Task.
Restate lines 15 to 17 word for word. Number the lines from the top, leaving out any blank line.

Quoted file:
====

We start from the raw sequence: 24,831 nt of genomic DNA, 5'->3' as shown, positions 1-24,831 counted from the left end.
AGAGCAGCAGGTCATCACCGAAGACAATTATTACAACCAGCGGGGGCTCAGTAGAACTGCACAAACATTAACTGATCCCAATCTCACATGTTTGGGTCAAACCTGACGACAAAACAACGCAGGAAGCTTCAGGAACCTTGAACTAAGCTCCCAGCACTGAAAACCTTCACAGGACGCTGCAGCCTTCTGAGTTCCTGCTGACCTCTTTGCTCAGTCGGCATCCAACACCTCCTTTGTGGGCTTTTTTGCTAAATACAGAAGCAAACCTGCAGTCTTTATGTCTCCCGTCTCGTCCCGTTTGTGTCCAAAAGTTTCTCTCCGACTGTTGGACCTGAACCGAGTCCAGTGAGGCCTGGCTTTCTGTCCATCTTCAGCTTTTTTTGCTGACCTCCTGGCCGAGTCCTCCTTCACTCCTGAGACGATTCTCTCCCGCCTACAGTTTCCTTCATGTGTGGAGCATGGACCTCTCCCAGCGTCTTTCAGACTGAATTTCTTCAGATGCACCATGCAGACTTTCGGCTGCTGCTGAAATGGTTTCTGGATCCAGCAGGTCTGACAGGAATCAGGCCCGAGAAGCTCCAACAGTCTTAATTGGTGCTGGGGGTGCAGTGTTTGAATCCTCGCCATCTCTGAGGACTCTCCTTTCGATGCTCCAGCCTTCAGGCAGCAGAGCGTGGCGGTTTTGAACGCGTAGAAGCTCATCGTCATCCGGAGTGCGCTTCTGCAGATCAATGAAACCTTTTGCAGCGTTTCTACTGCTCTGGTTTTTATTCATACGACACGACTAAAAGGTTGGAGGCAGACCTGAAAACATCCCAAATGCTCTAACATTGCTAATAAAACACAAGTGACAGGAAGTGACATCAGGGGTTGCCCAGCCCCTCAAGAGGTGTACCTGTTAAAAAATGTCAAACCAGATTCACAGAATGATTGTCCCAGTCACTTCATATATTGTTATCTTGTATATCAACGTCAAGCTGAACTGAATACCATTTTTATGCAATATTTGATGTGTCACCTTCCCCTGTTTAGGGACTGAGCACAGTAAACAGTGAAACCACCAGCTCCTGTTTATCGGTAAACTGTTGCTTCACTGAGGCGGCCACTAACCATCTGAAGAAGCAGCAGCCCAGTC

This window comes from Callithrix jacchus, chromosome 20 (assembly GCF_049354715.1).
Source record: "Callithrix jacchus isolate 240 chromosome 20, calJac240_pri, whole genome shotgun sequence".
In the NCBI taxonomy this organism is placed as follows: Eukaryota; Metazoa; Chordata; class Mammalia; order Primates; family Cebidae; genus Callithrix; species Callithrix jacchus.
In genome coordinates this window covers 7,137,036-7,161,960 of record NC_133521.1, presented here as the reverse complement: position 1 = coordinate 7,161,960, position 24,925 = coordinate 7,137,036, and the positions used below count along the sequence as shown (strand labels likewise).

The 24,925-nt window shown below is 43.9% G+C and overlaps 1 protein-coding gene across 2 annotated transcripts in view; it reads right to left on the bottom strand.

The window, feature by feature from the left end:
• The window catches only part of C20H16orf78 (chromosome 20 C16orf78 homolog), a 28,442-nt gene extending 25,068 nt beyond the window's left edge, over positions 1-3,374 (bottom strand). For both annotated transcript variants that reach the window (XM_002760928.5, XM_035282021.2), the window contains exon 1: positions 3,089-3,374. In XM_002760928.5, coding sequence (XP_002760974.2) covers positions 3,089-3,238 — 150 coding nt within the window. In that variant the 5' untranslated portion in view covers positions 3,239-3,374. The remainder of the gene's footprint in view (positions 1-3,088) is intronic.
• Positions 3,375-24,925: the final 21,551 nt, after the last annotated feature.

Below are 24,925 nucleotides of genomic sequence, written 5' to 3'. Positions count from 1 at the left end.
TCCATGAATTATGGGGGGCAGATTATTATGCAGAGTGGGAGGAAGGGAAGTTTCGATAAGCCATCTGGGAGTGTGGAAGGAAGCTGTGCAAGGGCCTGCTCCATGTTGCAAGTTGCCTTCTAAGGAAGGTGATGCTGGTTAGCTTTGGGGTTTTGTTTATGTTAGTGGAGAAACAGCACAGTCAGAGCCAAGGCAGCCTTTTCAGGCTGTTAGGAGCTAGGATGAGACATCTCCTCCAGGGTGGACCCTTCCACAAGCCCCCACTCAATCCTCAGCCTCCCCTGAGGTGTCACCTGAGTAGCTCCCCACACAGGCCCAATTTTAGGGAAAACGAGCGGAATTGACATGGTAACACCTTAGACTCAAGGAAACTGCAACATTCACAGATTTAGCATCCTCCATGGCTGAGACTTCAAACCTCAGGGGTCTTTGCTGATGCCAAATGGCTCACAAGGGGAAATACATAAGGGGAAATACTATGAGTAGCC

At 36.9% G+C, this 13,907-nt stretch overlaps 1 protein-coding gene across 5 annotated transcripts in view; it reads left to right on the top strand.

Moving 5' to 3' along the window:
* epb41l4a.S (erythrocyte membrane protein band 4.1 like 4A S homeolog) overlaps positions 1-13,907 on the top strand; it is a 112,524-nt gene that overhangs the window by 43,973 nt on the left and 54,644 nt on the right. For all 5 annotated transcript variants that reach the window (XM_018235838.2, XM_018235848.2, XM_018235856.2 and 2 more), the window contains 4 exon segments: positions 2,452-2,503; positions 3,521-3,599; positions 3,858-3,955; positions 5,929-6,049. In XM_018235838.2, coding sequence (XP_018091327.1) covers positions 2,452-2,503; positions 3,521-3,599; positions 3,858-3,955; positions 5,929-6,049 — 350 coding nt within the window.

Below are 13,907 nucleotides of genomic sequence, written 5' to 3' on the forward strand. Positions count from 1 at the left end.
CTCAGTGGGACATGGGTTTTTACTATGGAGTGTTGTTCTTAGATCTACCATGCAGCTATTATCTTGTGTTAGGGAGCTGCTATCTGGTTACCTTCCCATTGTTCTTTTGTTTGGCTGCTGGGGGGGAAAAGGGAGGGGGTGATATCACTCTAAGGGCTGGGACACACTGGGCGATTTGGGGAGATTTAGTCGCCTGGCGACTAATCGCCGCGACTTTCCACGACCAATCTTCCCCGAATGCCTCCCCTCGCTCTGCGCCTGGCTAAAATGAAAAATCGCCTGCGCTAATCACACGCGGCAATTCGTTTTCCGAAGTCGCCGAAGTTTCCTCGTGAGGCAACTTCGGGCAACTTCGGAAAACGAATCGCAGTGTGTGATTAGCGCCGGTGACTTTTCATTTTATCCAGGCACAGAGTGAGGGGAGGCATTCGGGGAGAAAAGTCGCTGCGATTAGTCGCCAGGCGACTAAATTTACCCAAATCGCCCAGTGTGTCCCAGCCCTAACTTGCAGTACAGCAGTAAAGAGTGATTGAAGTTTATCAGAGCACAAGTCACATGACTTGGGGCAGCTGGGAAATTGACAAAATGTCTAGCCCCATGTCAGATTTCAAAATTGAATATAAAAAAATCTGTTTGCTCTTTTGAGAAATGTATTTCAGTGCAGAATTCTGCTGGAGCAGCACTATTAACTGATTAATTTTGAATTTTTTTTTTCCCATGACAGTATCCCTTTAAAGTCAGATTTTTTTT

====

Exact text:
* epb41l4a.S (erythrocyte membrane protein band 4.1 like 4A S homeolog) overlaps positions 1-13,907 on the top strand; it is a 112,524-nt gene that overhangs the window by 43,973 nt on the left and 54,644 nt on the right. For all 5 annotated transcript variants that reach the window (XM_018235838.2, XM_018235848.2, XM_018235856.2 and 2 more), the window contains 4 exon segments: positions 2,452-2,503; positions 3,521-3,599; positions 3,858-3,955; positions 5,929-6,049. In XM_018235838.2, coding sequence (XP_018091327.1) covers positions 2,452-2,503; positions 3,521-3,599; positions 3,858-3,955; positions 5,929-6,049 — 350 coding nt within the window.

Below are 13,907 nucleotides of genomic sequence, written 5' to 3' on the forward strand. Positions count from 1 at the left end.
CTCAGTGGGACATGGGTTTTTACTATGGAGTGTTGTTCTTAGATCTACCATGCAGCTATTATCTTGTGTTAGGGAGCTGCTATCTGGTTACCTTCCCATTGTTCTTTTGTTTGGCTGCTGGGGGGGAAAAGGGAGGGGGTGATATCACTCTAAGGGCTGGGACACACTGGGCGATTTGGGGAGATTTAGTCGCCTGGCGACTAATCGCCGCGACTTTCCACGACCAATCTTCCCCGAATGCCTCCCCTCGCTCTGCGCCTGGCTAAAATGAAAAATCGCCTGCGCTAATCACACGCGGCAATTCGTTTTCCGAAGTCGCCGAAGTTTCCTCGTGAGGCAACTTCGGGCAACTTCGGAAAACGAATCGCAGTGTGTGATTAGCGCCGGTGACTTTTCATTTTATCCAGGCACAGAGTGAGGGGAGGCATTCGGGGAGAAAAGTCGCTGCGATTAGTCGCCAGGCGACTAAATTTACCCAAATCGCCCAGTGTGTCCCAGCCCTAACTTGCAGTACAGCAGTAAAGAGTGATTGAAGTTTATCAGAGCACAAGTCACATGACTTGGGGCAGCTGGGAAATTGACAAAATGTCTAGCCCCATGTCAGATTTCAAAATTGAATATAAAAAAATCTGTTTGCTCTTTTGAGAAATGTATTTCAGTGCAGAATTCTGCTGGAGCAGCACTATTAACTGATTAATTTTGAATTTTTTTTTTCCCATGACAGTATCCCTTTAAAGTCAGATTTTTTTT